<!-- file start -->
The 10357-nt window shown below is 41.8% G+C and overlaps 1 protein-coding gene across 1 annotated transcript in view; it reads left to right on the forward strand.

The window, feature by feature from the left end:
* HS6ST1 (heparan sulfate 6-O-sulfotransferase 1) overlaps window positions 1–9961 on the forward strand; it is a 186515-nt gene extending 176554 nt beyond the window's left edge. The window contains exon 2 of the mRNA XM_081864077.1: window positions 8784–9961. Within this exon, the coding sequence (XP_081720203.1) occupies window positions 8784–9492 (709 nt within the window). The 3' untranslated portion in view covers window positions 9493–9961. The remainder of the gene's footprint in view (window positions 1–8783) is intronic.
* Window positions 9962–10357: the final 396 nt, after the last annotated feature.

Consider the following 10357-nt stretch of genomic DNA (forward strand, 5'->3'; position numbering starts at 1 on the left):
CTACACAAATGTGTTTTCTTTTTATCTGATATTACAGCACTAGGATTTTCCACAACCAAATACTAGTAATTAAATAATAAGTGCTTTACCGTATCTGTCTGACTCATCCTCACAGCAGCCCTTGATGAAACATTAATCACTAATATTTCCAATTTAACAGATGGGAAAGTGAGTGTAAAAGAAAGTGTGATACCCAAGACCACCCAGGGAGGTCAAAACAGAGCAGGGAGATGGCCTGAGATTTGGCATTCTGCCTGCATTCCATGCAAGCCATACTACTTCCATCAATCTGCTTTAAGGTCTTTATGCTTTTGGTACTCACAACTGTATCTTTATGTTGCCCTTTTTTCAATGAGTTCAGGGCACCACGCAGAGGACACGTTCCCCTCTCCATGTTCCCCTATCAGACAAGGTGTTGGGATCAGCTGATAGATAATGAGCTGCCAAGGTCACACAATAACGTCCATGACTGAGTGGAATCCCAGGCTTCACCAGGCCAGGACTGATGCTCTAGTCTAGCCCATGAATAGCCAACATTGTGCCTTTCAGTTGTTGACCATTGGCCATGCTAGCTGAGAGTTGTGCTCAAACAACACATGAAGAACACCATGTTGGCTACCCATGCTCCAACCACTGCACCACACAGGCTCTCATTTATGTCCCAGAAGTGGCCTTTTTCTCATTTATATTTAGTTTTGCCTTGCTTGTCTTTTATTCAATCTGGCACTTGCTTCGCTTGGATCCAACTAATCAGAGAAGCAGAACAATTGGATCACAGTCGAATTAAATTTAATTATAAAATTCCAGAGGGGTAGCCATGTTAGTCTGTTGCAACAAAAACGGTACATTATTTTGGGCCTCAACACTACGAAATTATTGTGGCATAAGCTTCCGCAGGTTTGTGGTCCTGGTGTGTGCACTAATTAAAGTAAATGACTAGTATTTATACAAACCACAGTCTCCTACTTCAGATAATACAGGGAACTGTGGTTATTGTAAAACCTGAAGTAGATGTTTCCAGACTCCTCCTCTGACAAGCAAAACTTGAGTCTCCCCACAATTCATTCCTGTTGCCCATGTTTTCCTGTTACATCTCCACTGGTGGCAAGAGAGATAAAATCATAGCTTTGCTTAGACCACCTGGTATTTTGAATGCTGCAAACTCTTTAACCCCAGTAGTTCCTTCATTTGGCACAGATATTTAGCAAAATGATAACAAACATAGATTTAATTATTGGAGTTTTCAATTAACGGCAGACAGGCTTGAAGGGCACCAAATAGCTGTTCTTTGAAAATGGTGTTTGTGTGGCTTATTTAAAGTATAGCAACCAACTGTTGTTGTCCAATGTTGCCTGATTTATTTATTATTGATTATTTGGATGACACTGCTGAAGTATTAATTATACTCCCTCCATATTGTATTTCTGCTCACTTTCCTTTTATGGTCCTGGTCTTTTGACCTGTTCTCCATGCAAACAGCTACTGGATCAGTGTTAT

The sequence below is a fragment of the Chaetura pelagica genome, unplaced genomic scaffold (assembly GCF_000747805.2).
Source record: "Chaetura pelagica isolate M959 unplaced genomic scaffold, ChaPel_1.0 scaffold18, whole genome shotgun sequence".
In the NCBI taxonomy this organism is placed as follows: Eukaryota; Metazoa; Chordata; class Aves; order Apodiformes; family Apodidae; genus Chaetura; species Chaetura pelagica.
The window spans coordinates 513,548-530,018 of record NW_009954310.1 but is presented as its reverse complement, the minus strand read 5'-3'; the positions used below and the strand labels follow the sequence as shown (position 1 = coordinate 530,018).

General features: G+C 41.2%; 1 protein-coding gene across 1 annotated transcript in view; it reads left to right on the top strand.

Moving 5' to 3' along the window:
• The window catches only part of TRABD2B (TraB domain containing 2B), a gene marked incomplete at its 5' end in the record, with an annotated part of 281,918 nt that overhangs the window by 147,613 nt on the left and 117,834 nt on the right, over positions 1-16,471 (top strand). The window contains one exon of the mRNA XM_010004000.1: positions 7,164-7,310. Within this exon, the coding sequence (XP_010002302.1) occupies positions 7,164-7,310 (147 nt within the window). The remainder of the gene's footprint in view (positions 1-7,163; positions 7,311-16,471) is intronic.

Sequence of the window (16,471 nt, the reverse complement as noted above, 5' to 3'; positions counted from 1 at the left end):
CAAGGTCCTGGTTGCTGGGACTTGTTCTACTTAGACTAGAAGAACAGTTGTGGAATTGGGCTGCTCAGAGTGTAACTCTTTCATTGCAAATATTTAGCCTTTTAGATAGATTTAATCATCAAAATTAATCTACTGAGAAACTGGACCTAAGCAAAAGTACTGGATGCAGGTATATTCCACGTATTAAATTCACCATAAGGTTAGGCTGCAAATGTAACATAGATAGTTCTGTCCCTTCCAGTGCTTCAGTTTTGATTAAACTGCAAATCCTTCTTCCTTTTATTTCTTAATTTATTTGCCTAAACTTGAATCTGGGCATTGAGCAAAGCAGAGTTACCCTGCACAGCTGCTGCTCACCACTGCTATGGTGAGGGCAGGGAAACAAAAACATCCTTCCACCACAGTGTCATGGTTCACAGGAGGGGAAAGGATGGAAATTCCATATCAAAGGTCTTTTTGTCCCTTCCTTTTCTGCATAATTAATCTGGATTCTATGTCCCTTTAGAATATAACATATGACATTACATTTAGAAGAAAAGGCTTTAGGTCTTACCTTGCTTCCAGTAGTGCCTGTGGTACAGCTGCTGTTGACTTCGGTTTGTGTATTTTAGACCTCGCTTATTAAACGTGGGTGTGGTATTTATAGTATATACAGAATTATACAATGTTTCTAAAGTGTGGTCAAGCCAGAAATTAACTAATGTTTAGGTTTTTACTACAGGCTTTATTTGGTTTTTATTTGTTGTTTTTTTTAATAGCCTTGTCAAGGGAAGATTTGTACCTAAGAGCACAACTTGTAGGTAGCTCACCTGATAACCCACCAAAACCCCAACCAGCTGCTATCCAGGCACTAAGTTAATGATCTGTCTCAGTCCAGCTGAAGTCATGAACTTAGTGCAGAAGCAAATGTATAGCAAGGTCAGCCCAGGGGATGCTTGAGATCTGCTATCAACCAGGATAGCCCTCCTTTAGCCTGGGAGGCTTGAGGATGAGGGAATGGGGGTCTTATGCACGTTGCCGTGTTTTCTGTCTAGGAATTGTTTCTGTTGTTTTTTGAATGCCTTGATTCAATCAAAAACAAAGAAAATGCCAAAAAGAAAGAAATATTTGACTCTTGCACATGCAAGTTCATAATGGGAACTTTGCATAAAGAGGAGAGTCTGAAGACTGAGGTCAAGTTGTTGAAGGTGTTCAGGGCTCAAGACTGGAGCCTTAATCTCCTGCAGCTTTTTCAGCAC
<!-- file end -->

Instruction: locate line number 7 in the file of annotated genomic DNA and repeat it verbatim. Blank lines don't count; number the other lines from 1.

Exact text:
The sequence below is a fragment of the Chaetura pelagica genome, unplaced genomic scaffold (assembly GCF_000747805.2).